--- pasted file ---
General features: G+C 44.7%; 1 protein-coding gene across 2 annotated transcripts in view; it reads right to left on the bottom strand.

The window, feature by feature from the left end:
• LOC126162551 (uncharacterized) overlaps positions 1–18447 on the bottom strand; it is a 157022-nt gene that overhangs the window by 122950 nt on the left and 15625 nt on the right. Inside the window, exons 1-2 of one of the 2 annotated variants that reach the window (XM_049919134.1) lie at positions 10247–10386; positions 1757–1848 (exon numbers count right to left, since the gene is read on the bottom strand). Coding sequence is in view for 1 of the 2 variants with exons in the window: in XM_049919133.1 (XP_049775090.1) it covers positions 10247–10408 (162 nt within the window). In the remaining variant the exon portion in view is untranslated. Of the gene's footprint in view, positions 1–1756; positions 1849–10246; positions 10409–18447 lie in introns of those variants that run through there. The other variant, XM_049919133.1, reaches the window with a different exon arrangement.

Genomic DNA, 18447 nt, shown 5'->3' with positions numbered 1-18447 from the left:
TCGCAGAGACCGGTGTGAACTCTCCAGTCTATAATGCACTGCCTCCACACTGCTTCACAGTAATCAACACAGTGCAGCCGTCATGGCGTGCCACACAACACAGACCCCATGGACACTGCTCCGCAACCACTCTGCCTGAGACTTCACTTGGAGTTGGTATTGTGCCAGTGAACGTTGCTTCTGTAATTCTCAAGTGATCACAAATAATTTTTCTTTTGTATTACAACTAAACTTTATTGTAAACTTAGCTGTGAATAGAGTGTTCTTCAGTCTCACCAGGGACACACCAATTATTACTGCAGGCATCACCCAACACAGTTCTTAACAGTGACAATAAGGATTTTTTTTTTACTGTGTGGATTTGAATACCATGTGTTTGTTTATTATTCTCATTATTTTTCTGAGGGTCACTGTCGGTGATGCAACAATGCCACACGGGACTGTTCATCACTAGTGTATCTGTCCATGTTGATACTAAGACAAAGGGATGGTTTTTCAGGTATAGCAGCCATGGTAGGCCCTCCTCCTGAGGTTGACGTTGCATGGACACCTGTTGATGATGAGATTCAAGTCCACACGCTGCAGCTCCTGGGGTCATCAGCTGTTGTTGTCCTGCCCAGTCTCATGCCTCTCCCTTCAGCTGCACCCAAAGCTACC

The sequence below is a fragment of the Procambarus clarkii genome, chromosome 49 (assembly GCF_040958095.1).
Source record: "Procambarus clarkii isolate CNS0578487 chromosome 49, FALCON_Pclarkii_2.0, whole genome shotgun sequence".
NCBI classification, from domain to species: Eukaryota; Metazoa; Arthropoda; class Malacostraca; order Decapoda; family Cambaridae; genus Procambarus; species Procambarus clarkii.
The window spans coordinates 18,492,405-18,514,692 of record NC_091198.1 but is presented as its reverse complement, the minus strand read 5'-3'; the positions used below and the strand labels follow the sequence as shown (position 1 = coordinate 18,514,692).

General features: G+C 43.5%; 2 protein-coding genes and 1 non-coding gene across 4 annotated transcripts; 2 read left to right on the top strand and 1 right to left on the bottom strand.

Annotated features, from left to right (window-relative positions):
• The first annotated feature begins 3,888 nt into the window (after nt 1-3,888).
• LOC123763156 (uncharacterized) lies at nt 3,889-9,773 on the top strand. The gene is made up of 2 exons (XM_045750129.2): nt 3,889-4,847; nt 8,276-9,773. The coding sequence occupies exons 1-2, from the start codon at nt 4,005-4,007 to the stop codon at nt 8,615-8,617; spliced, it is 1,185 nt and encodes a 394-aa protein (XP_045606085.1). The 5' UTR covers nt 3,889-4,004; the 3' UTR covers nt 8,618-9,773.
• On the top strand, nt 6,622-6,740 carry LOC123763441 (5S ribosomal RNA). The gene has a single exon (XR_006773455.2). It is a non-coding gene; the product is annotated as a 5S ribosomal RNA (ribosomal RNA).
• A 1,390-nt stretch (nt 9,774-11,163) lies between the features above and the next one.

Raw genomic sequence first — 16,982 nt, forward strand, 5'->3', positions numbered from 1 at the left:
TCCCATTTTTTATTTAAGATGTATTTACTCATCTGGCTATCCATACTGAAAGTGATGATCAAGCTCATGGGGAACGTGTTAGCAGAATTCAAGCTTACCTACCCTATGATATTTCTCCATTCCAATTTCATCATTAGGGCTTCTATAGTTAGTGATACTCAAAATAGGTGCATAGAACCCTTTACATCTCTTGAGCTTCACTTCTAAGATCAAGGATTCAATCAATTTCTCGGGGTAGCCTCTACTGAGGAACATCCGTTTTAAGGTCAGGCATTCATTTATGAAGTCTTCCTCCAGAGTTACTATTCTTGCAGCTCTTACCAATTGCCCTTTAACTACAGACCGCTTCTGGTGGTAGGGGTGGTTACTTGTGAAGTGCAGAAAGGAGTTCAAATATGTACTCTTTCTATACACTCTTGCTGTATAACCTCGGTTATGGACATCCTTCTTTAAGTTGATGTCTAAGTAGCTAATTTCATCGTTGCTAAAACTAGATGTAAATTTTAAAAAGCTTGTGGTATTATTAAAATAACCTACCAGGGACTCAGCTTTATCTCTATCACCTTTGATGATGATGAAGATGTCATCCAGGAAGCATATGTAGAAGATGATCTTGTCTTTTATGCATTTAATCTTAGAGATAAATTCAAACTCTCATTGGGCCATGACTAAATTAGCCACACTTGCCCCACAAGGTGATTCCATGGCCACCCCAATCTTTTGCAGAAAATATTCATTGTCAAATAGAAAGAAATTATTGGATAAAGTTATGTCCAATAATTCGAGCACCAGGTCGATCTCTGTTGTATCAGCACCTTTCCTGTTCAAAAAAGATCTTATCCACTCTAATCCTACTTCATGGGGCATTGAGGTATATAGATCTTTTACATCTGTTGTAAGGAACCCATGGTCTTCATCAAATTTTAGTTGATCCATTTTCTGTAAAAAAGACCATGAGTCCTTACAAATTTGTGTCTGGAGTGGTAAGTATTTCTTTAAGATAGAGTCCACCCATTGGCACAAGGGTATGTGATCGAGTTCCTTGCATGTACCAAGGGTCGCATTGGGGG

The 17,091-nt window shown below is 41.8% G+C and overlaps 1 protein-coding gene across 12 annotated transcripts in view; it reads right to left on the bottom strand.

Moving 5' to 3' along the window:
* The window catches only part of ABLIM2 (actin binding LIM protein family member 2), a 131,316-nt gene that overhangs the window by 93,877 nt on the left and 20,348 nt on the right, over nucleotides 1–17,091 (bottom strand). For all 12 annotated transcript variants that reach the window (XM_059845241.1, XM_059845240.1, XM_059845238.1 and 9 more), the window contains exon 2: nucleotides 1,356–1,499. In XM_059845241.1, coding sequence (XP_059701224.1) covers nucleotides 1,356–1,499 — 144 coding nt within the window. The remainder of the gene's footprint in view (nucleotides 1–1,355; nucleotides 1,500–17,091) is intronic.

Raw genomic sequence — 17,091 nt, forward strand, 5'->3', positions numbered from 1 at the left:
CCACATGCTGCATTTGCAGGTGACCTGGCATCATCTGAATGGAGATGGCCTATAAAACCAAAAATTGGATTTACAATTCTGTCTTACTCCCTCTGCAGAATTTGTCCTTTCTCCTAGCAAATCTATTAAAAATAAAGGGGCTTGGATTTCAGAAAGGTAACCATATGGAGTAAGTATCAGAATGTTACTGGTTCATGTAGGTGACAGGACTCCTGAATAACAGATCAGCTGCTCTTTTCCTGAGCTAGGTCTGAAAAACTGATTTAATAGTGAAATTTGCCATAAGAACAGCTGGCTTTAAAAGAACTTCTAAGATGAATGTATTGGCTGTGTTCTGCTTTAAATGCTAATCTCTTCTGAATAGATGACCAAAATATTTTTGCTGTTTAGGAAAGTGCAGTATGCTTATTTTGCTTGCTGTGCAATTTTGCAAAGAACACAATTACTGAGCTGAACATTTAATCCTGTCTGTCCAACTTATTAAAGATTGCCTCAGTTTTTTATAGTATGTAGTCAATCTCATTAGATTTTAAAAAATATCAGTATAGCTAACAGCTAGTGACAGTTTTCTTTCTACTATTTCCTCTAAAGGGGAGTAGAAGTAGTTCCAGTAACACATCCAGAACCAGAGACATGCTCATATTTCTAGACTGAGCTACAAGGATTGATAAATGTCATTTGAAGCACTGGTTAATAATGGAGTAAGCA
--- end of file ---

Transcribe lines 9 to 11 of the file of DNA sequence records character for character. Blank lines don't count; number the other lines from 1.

The window spans coordinates 18,492,405-18,514,692 of record NC_091198.1 but is presented as its reverse complement, the minus strand read 5'-3'; the positions used below and the strand labels follow the sequence as shown (position 1 = coordinate 18,514,692).

General features: G+C 43.5%; 2 protein-coding genes and 1 non-coding gene across 4 annotated transcripts; 2 read left to right on the top strand and 1 right to left on the bottom strand.

Annotated features, from left to right (window-relative positions):